Please join us for a buffet luncheon on Wyndham Terrace, 12:30 PM
Professor of Medieval Studies, Institute for Advanced Study, Princeton, NJ
“The Optics of Land Acknowledgement in Berlin: Indigenous Belongings at the Humboldt Forum”
Assistant Professor of Film Studies, Temple University
“Crowds of Dust: Atmospheric Assemblage and the Contemporary Blockbuster”
ABSTRACT: Crowds are everywhere in contemporary blockbusters. This talk will explore why these assembled masses appear so often on screen, and how they do so. Crowds may be depicted onscreen as emerging spontaneously in response to spectacular story events; of course, they themselves are spectacular emblems for moviegoers to gawk at. This paper will focus on the Telugu blockbuster RRR (S.S. Rajamouli, 2022), and its evocation of the “dusty crowd”: an Indian public protesting British colonial rule, kicking up dust in agitation. While films like Gandhi (1982) assembled thousands of extras to simulate the dusty crowd on-screen, the dust and the mob are the same in RRR: they are both products of VFX interventions that simulate collective movements of particulate and people. Visual effects (VFX) create swarms by algorithmically multiplying digital figures (known as agents) and by blending these digital figures with real performers (in profilmic space). Comparing historical practices of “crowd work” in filmmaking to their regeneration in digital pipelines provides a unique opportunity to see how latent and long-lasting ideas about unruly publics become images: in this case, how a visual and imperial ideology of the crowd is shared, and shaped, between a film’s director, VFX supervisors, cinematographers, extras, and digital effects artists.
Chair and Professor, Theatre Arts and Performance Studies, Brown University
“Between Concrete and Sky: Black Vernacular Dance and the Art of Becoming”
Professor of East Asian Languages and Cultures
Bryn Mawr College
“Blood from a Stone: Memory and Material in Some Works by Leela Corman”
American cartoonist and illustrator, Leela Corman (b.1972), is the author of the award winning graphic novel Unterzakhn (2012). In two recent collections of short stories, We All Wish for Deadly Force (2016) and You Are Not a Guest (2023), Corman has been using watercolors and India Ink to illustrate stories that reflect on personal loss and her family’s inherited trauma. This talk explores the way that Corman uses comics to address her ambivalence about the relationship between objects and history in the context of how she identifies herself as an artist and storyteller. Looking to the material characteristics of her medium as interpretive model, I consider how stories in her recent collection You Are Not a Guest form and echo her examination of the liquid nature of memory.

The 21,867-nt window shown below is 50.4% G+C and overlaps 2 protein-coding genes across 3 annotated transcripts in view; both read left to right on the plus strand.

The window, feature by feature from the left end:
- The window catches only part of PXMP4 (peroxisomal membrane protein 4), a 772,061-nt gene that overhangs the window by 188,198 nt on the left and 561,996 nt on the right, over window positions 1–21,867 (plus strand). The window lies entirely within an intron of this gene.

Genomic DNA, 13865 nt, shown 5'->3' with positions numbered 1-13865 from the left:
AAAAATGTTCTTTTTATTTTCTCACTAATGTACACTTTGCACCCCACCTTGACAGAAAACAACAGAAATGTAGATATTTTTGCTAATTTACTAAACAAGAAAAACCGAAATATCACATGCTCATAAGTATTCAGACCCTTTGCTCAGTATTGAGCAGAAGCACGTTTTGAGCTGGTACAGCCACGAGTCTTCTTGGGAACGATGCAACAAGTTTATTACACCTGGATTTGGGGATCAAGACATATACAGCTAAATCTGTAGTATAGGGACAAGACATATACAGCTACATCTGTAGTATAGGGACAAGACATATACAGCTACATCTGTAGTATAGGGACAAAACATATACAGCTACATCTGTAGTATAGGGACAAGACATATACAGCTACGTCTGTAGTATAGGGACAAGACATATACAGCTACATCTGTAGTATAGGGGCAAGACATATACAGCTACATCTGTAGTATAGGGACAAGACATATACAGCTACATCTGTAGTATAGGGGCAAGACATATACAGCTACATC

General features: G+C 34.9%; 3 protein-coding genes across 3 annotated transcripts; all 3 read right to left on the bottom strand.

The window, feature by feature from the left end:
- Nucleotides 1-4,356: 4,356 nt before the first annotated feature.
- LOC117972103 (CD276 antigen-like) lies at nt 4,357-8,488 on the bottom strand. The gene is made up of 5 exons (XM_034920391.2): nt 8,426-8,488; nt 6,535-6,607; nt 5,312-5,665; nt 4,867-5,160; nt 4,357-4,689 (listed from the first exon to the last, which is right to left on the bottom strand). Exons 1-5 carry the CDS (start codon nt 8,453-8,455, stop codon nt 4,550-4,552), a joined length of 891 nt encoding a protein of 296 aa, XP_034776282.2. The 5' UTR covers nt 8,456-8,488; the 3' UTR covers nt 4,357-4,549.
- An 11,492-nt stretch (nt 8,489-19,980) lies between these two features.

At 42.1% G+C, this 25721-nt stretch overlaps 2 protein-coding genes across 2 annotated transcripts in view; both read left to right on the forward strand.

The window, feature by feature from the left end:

Evelyn and Will Kaplan Curator of Twentieth Century Art and the John Rhoden Collection
Pennsylvania Academy of the Fine Arts
“Determined to Be: The Sculpture of John Rhoden”
Abstract: Opening October 5 at the Pennsylvania Academy of the Fine Arts, Determined to Be: The Sculpture of John Rhoden presents the work of 20th century Black American sculptor John Rhoden. This exhibition presents the rediscovery of this award-winning, world traveling artist though new archival materials and 65 of his sculptures. In a focus on the labor and politics of stewarding an artist’s legacy, Dr. Webb will provide a glimpse into the story behind this story.
Bryn Mawr College
Old Library 224
Please join us for a reading and discussion with graphic novelist, Leela Corman, who will share work from her forthcoming book Victory Parade and other recent work.
Literatures in English
Middle Eastern, Central Asian, and North African Studies
Bryn Mawr College
“Losing the Plot: Film and Feeling in the Modern Novel”
Professor of Modern and Contemporary Art
Maryland Institute College of Art (MICA)
“Over My Dead Body: Puppets, Performance, and Paralysis in Cardiff and Miller’s The Marionette Maker (2014)”
Best known for their interactive sound and video “walks,” interdisciplinary media artists Janet Cardiff and George Bures Miller use musical, vocal, and mechanical sounds to complicate viewers’ perception of subjectivity, time, and place. In addition, the artists have designed a number of complex, multi-sensory installations, and tableaux vivants that include unexpectedly mechanized components. Commissioned and produced by the Museo Nacional Centro de Arte Reina Sofia in Madrid, The Marionette Maker (2014), the focus of this paper, is one such example. It consists of a modified caravan that incorporates multiple staged performances within its compartmentalized, dimly lit interior, wherein images of Cardiff and Miller appear, respectively: she as a life-sized reclining figure and he as diminutive marionette maker who is moved by a set of puppet strings. As this chapter argues, The Marionette Maker is thus ventriloquial not only in its forms, but also in its logic and themes, serving as the artists’ most overt engagement with a phenomenon (ventriloquism) that arguably underwrites, in admittedly more conceptual ways, their work as a whole.
Image: Detail of Janet Cardiff and George Bures Miller, The Marionette Maker (2014)
Lecturer in The Department of History of Art
Director of the Center for Visual Culture
Bryn Mawr College
If unable to join us in person, please register here.